•          Difficulty concentrating or maintaining attention
  •          Memory retention issues
  •          An inability to work effectively

City sued in the aftermath of police shooting

When news regarding wrongful death lawsuits breaks in Bozeman, most may likely associate them with claims filed between one private citizen against another. There will also be times when perhaps a company or corporation is named as the defendant in such an action, particularly in workplace accidents involving employees. Yet naming a city as a defendant? Indeed, if city or state officials are viewed as having contributed to one’s death (either through negligence or allegedly reckless action), the city or municipality itself may end up facing a civil action.

This is what is currently happening in a wrongful death lawsuit recently filed on behalf of a family in Ohio. They are alleging wrongdoing against the two local police offers who killed their son in a shootout, citing wrongful death, the use of excessive force, and racial discrimination, and even going so far as to accuse all members of the local police force of recklessly abusing their authority.

Explaining the concept of privity of contract

The general assumption amongst most in Bozeman may be that if a company makes a product that, further down the line of the product's lifecycle, injures someone, then the manufacturer is ultimately responsible. That is what many of those who come to us here ay Cok Kinzler PLLP believe. If you or a family member have been injured due to a product defect, then you will likely want to know how far manufacturer liability goes in compensating cases such as yours.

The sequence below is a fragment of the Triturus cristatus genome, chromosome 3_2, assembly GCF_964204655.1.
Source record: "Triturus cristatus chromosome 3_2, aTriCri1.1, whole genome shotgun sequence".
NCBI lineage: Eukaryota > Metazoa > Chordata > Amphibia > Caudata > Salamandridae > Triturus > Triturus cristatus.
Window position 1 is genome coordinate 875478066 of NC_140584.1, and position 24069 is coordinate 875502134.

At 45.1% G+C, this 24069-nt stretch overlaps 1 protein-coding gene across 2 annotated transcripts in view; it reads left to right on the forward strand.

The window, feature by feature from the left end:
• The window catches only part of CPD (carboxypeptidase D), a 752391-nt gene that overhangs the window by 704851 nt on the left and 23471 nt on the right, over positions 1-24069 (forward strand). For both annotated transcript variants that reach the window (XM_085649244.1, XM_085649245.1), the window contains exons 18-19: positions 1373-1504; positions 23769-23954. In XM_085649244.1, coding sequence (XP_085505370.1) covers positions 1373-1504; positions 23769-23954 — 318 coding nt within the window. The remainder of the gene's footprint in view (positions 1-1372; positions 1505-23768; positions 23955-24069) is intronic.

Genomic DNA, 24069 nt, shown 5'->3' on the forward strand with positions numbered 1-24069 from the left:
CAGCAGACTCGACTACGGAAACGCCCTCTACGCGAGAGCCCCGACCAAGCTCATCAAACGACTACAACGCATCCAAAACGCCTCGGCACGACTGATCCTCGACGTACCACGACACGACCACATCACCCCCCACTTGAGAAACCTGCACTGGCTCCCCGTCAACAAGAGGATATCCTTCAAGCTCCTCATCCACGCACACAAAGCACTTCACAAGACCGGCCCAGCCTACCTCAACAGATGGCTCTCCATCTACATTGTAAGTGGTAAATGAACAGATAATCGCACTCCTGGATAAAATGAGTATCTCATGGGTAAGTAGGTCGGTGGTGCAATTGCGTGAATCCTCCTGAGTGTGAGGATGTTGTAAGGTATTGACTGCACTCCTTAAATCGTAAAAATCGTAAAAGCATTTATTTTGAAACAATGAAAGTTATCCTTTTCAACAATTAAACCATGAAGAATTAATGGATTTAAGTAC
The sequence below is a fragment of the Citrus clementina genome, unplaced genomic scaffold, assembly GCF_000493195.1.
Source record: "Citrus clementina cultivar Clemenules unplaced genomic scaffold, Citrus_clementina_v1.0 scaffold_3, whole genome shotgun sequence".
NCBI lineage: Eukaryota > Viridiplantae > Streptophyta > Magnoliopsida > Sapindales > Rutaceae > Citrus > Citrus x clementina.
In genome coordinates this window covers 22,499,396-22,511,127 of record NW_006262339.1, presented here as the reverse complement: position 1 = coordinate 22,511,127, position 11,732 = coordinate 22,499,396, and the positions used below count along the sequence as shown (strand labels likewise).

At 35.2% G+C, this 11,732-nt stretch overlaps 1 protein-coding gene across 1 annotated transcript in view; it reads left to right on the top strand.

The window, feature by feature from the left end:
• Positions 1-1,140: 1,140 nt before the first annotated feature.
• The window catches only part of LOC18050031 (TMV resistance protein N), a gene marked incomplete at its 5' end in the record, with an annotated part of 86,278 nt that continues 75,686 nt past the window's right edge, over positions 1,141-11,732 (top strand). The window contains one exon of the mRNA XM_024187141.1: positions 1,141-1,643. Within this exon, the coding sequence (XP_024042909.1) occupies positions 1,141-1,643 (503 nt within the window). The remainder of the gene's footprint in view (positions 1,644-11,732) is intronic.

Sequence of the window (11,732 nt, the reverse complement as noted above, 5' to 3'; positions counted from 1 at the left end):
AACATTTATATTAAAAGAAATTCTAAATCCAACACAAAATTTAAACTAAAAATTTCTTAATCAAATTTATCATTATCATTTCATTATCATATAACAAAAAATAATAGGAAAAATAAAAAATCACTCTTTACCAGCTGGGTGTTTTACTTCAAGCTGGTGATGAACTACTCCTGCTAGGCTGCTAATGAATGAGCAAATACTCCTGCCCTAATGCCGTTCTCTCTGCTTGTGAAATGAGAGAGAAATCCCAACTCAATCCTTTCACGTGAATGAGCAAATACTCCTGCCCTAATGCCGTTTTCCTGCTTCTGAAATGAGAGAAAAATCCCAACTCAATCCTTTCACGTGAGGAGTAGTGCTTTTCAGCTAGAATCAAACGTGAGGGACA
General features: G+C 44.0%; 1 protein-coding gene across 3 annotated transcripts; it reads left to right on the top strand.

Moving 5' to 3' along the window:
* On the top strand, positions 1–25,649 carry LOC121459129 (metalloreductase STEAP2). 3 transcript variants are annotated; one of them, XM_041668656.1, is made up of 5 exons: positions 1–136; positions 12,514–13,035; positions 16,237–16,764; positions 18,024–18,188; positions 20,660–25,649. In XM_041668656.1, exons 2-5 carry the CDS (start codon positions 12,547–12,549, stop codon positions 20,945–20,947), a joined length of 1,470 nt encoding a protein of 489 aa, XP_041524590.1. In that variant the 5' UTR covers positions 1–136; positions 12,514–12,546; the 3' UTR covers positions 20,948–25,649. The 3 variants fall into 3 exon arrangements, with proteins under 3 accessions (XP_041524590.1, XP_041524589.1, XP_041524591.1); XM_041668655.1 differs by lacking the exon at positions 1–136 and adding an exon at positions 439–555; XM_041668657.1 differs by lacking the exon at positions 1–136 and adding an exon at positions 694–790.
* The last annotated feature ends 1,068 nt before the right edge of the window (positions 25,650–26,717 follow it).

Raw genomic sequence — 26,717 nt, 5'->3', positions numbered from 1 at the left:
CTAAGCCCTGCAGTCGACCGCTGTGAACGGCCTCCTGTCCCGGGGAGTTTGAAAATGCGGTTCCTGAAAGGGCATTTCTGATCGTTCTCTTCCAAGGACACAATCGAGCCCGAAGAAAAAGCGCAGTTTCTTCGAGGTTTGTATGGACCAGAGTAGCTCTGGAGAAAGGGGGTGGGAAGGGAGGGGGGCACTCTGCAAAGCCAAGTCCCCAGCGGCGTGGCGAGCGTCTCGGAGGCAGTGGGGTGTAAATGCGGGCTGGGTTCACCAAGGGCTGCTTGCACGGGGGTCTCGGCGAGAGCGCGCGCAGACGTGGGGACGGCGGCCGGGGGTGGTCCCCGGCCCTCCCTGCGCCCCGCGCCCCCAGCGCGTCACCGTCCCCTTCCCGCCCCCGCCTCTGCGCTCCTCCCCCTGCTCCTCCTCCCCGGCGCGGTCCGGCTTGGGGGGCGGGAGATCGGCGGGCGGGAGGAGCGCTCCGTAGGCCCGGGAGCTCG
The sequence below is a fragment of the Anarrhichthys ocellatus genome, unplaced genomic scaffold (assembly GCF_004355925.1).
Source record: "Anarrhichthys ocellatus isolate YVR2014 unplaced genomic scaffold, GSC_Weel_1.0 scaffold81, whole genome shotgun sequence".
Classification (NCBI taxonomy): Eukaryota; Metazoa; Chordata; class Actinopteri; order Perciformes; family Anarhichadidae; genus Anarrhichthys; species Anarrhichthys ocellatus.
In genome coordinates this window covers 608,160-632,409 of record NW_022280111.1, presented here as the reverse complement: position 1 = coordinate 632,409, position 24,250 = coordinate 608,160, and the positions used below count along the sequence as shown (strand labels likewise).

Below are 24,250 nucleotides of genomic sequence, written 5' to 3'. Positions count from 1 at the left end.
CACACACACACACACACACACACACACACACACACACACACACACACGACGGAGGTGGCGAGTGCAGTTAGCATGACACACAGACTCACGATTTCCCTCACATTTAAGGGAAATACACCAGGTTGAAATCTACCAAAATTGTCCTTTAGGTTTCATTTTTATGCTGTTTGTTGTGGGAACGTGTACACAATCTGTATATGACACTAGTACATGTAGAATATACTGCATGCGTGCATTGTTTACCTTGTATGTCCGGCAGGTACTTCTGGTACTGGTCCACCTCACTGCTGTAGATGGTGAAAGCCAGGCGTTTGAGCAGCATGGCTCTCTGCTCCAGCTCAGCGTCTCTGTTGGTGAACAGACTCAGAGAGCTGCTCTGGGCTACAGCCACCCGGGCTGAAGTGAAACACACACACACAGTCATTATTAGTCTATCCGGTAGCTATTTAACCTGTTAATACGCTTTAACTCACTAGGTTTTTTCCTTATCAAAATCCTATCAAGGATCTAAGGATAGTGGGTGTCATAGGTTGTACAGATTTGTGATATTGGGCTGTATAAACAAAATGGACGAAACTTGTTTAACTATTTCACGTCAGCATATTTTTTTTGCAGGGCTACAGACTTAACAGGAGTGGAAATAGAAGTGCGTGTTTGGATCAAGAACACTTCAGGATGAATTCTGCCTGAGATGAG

Often, manufacturers cite the legal concept of "privity on contract" when defending themselves in product liability cases. According to the International Risk Management Institute, this philosophy states that a contract cannot impose duties on a non-contracted party. Likewise, a non-contracted party cannot claim a duty or benefit promised in a contract. Following this line of thinking, you would have to be the purchaser of a product in order to hold the manufacturer liable for any defects.

Understanding seat belt usage liability

As summer approaches, Bozeman residents no doubt look forward to vacationing and enjoying outdoor activities. The inevitable rise in such activities typically means more vehicles on the road, which can increase the risk of traffic accidents. Fortunately, seat belt and safety restraint technology now affords even greater protection to drivers and their passengers. That protection can only be enjoyed, however, if people take advantage of it by using such safety measures.

Information shared by the National Highway Traffic Safety Administration shows that national seat belt usage was up to 90.1 percent in 2016, with usage rates in the western U.S. (in which Montana is included) being slightly above the national average at 93.4 percent. However, it only takes a single incident of one forgetting to use a vehicle safety restraint to leave him, her or a passenger suffering devastating consequences. The question then becomes who is liable if passengers are injured due to not wearing a seat belt: themselves or those driving them?

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Cok Kinzler PLLP
35 North Bozeman Avenue
Bozeman, MT 59715